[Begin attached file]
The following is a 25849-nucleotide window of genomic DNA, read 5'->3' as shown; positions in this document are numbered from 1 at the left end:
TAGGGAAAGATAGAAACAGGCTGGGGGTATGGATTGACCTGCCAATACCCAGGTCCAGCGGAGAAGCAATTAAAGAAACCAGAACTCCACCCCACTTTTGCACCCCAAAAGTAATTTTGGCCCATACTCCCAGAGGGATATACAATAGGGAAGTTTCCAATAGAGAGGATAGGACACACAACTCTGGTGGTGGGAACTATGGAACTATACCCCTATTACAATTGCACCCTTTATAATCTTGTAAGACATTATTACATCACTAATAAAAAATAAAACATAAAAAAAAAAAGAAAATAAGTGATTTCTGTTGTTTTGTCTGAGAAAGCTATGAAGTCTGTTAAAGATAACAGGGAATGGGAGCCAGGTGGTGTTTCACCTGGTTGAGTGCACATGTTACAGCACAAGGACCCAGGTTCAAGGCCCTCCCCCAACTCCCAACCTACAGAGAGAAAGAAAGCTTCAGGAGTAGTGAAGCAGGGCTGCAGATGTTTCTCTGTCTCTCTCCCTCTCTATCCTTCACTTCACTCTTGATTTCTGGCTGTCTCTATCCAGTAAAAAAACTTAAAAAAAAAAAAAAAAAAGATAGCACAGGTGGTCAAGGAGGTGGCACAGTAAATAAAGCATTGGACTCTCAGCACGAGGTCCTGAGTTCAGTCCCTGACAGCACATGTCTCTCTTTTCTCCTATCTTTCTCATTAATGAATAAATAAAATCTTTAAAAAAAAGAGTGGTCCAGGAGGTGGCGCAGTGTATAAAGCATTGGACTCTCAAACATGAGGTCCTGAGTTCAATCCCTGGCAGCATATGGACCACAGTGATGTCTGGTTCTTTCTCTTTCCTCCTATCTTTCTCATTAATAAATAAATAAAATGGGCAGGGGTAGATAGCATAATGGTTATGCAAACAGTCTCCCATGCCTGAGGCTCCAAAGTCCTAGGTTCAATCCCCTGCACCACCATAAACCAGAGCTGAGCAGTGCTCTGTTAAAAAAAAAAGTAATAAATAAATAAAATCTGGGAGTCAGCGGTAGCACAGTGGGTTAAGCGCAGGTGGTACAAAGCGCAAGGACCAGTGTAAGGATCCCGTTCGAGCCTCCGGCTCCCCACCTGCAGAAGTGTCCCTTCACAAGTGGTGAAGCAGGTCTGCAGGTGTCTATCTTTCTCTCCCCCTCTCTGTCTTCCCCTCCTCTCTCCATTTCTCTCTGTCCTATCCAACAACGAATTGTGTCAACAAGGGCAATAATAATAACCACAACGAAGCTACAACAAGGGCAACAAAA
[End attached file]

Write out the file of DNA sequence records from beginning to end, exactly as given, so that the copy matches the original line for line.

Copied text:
The following is a 25849-nucleotide window of genomic DNA, read 5'->3' as shown; positions in this document are numbered from 1 at the left end:
TAGGGAAAGATAGAAACAGGCTGGGGGTATGGATTGACCTGCCAATACCCAGGTCCAGCGGAGAAGCAATTAAAGAAACCAGAACTCCACCCCACTTTTGCACCCCAAAAGTAATTTTGGCCCATACTCCCAGAGGGATATACAATAGGGAAGTTTCCAATAGAGAGGATAGGACACACAACTCTGGTGGTGGGAACTATGGAACTATACCCCTATTACAATTGCACCCTTTATAATCTTGTAAGACATTATTACATCACTAATAAAAAATAAAACATAAAAAAAAAAAGAAAATAAGTGATTTCTGTTGTTTTGTCTGAGAAAGCTATGAAGTCTGTTAAAGATAACAGGGAATGGGAGCCAGGTGGTGTTTCACCTGGTTGAGTGCACATGTTACAGCACAAGGACCCAGGTTCAAGGCCCTCCCCCAACTCCCAACCTACAGAGAGAAAGAAAGCTTCAGGAGTAGTGAAGCAGGGCTGCAGATGTTTCTCTGTCTCTCTCCCTCTCTATCCTTCACTTCACTCTTGATTTCTGGCTGTCTCTATCCAGTAAAAAAACTTAAAAAAAAAAAAAAAAAAGATAGCACAGGTGGTCAAGGAGGTGGCACAGTAAATAAAGCATTGGACTCTCAGCACGAGGTCCTGAGTTCAGTCCCTGACAGCACATGTCTCTCTTTTCTCCTATCTTTCTCATTAATGAATAAATAAAATCTTTAAAAAAAAGAGTGGTCCAGGAGGTGGCGCAGTGTATAAAGCATTGGACTCTCAAACATGAGGTCCTGAGTTCAATCCCTGGCAGCATATGGACCACAGTGATGTCTGGTTCTTTCTCTTTCCTCCTATCTTTCTCATTAATAAATAAATAAAATGGGCAGGGGTAGATAGCATAATGGTTATGCAAACAGTCTCCCATGCCTGAGGCTCCAAAGTCCTAGGTTCAATCCCCTGCACCACCATAAACCAGAGCTGAGCAGTGCTCTGTTAAAAAAAAAAGTAATAAATAAATAAAATCTGGGAGTCAGCGGTAGCACAGTGGGTTAAGCGCAGGTGGTACAAAGCGCAAGGACCAGTGTAAGGATCCCGTTCGAGCCTCCGGCTCCCCACCTGCAGAAGTGTCCCTTCACAAGTGGTGAAGCAGGTCTGCAGGTGTCTATCTTTCTCTCCCCCTCTCTGTCTTCCCCTCCTCTCTCCATTTCTCTCTGTCCTATCCAACAACGAATTGTGTCAACAAGGGCAATAATAATAACCACAACGAAGCTACAACAAGGGCAACAAAA